The product requires a client agent on each PC or laptop you want to monitor. When a user logs into Salesforce.com, the agent monitors the data in the browser and applies IT-defined policies, such as not allowing data to be copied to the hard drive or a USB, or cut and pasted into Web mail. A server component monitors user access to the Salesforce.com applications.
If the policy does allow for data to be saved to the local drive, Downloaded Data Guard can encrypt it using a 128-bit Blowfish algorithm.
The product also provides logs of user activity, and can alert administrators to suspicious or unwanted activity.
As you'd expect from a startup, the product has some significant holes. For instance, if users access Salesforce.com applications from a computer without the client software, the product can prevent them from downloading data to the hard drive, but it can't stop them from copying the data directly out of the browser and pasting it into an e-mail.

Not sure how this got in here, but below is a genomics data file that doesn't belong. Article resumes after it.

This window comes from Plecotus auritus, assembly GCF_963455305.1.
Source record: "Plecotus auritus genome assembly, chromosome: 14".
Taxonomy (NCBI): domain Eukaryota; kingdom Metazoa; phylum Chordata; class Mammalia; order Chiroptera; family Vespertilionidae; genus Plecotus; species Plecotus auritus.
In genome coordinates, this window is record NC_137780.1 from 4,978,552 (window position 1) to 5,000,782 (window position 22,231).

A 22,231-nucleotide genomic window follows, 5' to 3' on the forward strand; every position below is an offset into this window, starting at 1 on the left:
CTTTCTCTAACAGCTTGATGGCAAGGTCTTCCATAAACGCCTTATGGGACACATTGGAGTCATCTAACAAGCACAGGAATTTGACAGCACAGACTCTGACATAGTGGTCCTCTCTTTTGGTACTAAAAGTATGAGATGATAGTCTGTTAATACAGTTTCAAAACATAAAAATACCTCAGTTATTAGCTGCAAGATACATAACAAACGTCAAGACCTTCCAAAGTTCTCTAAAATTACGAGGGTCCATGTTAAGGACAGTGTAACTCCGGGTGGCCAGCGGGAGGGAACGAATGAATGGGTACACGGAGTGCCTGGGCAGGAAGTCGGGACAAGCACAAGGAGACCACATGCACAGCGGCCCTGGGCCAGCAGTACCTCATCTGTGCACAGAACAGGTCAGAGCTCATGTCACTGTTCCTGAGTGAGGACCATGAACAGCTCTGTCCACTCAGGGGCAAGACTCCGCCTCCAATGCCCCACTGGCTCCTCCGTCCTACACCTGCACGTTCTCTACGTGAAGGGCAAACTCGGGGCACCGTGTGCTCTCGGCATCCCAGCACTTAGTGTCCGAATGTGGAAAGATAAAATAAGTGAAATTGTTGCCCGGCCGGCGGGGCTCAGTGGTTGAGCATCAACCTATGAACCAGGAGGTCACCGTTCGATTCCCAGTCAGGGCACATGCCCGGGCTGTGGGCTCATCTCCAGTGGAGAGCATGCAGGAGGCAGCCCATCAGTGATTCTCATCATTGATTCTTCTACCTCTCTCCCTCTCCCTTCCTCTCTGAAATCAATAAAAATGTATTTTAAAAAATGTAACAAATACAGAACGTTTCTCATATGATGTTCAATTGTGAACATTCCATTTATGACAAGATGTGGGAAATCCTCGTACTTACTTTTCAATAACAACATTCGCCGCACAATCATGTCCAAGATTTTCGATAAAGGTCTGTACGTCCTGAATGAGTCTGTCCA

"We could disallow [remote users] from using Salesforce.com, but no one has said they would want that," says CEO Chris Elbring. "So far, customers are willing to accept cut-and-paste losses."
The product also lacks granularity. In its present iteration, the ability to attach Salesforce.com data to a corporate e-mail is either allowed or not. Thus, companies whose employees share data via e-mail will run the risk of leakage. OutProtect says it will address this issue in a subsequent release.
OutProtect will expand the program to other SaaS providers, but its first release targets Salesforce.com. Downloaded Data Guard has been certified by AppExchange, the Salesforce.com program that lets outside developers create programs and tools.
Downloaded Data Guard starts at $15 per month per seat. OutProtect was founded in 2005, and is privately funded.